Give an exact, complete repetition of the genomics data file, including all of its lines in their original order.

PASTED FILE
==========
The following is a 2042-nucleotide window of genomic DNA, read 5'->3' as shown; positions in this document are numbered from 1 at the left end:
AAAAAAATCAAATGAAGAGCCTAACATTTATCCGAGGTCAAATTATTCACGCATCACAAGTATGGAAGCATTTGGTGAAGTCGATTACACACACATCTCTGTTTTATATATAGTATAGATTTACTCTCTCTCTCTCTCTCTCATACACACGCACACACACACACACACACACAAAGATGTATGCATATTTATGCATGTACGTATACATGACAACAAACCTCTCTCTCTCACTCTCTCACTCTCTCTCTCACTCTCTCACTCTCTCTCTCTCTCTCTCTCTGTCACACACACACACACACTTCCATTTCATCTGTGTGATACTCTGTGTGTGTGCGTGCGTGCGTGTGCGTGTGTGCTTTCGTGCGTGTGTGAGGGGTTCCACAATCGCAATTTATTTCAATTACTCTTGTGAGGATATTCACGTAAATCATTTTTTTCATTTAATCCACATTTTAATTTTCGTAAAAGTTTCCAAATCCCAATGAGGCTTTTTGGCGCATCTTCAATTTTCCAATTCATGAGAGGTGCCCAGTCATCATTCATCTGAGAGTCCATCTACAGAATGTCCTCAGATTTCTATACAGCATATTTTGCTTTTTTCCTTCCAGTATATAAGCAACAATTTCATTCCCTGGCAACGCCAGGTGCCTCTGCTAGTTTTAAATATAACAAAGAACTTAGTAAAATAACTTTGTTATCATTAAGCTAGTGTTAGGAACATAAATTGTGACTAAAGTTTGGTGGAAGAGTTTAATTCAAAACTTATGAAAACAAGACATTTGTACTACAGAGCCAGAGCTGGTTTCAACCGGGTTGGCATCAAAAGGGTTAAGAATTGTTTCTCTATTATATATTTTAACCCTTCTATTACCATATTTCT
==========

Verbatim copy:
The following is a 2042-nucleotide window of genomic DNA, read 5'->3' as shown; positions in this document are numbered from 1 at the left end:
AAAAAAATCAAATGAAGAGCCTAACATTTATCCGAGGTCAAATTATTCACGCATCACAAGTATGGAAGCATTTGGTGAAGTCGATTACACACACATCTCTGTTTTATATATAGTATAGATTTACTCTCTCTCTCTCTCTCTCATACACACGCACACACACACACACACACACAAAGATGTATGCATATTTATGCATGTACGTATACATGACAACAAACCTCTCTCTCTCACTCTCTCACTCTCTCTCTCACTCTCTCACTCTCTCTCTCTCTCTCTCTCTGTCACACACACACACACACTTCCATTTCATCTGTGTGATACTCTGTGTGTGTGCGTGCGTGCGTGTGCGTGTGTGCTTTCGTGCGTGTGTGAGGGGTTCCACAATCGCAATTTATTTCAATTACTCTTGTGAGGATATTCACGTAAATCATTTTTTTCATTTAATCCACATTTTAATTTTCGTAAAAGTTTCCAAATCCCAATGAGGCTTTTTGGCGCATCTTCAATTTTCCAATTCATGAGAGGTGCCCAGTCATCATTCATCTGAGAGTCCATCTACAGAATGTCCTCAGATTTCTATACAGCATATTTTGCTTTTTTCCTTCCAGTATATAAGCAACAATTTCATTCCCTGGCAACGCCAGGTGCCTCTGCTAGTTTTAAATATAACAAAGAACTTAGTAAAATAACTTTGTTATCATTAAGCTAGTGTTAGGAACATAAATTGTGACTAAAGTTTGGTGGAAGAGTTTAATTCAAAACTTATGAAAACAAGACATTTGTACTACAGAGCCAGAGCTGGTTTCAACCGGGTTGGCATCAAAAGGGTTAAGAATTGTTTCTCTATTATATATTTTAACCCTTCTATTACCATATTTCT